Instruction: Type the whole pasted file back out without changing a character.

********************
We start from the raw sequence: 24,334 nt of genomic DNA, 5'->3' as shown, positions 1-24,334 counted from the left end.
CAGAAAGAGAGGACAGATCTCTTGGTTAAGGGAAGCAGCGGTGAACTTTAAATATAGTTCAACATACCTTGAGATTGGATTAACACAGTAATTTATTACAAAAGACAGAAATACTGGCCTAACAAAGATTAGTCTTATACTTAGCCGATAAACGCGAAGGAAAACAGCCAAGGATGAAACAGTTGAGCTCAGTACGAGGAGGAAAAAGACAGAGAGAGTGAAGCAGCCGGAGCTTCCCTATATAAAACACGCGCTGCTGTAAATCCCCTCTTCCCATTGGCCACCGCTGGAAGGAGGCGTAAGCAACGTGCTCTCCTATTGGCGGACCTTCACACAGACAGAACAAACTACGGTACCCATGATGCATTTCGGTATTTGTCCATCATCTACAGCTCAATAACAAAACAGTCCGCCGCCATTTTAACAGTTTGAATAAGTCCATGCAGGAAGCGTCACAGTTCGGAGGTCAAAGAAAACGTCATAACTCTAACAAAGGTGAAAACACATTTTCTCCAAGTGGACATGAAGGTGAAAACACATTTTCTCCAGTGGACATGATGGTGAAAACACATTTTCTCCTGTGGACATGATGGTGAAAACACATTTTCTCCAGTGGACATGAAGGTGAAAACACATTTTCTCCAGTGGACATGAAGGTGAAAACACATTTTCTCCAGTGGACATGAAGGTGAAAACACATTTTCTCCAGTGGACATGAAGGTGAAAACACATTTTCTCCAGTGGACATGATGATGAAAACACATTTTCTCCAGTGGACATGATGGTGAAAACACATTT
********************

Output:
We start from the raw sequence: 24,334 nt of genomic DNA, 5'->3' as shown, positions 1-24,334 counted from the left end.
CAGAAAGAGAGGACAGATCTCTTGGTTAAGGGAAGCAGCGGTGAACTTTAAATATAGTTCAACATACCTTGAGATTGGATTAACACAGTAATTTATTACAAAAGACAGAAATACTGGCCTAACAAAGATTAGTCTTATACTTAGCCGATAAACGCGAAGGAAAACAGCCAAGGATGAAACAGTTGAGCTCAGTACGAGGAGGAAAAAGACAGAGAGAGTGAAGCAGCCGGAGCTTCCCTATATAAAACACGCGCTGCTGTAAATCCCCTCTTCCCATTGGCCACCGCTGGAAGGAGGCGTAAGCAACGTGCTCTCCTATTGGCGGACCTTCACACAGACAGAACAAACTACGGTACCCATGATGCATTTCGGTATTTGTCCATCATCTACAGCTCAATAACAAAACAGTCCGCCGCCATTTTAACAGTTTGAATAAGTCCATGCAGGAAGCGTCACAGTTCGGAGGTCAAAGAAAACGTCATAACTCTAACAAAGGTGAAAACACATTTTCTCCAAGTGGACATGAAGGTGAAAACACATTTTCTCCAGTGGACATGATGGTGAAAACACATTTTCTCCTGTGGACATGATGGTGAAAACACATTTTCTCCAGTGGACATGAAGGTGAAAACACATTTTCTCCAGTGGACATGAAGGTGAAAACACATTTTCTCCAGTGGACATGAAGGTGAAAACACATTTTCTCCAGTGGACATGAAGGTGAAAACACATTTTCTCCAGTGGACATGATGATGAAAACACATTTTCTCCAGTGGACATGATGGTGAAAACACATTT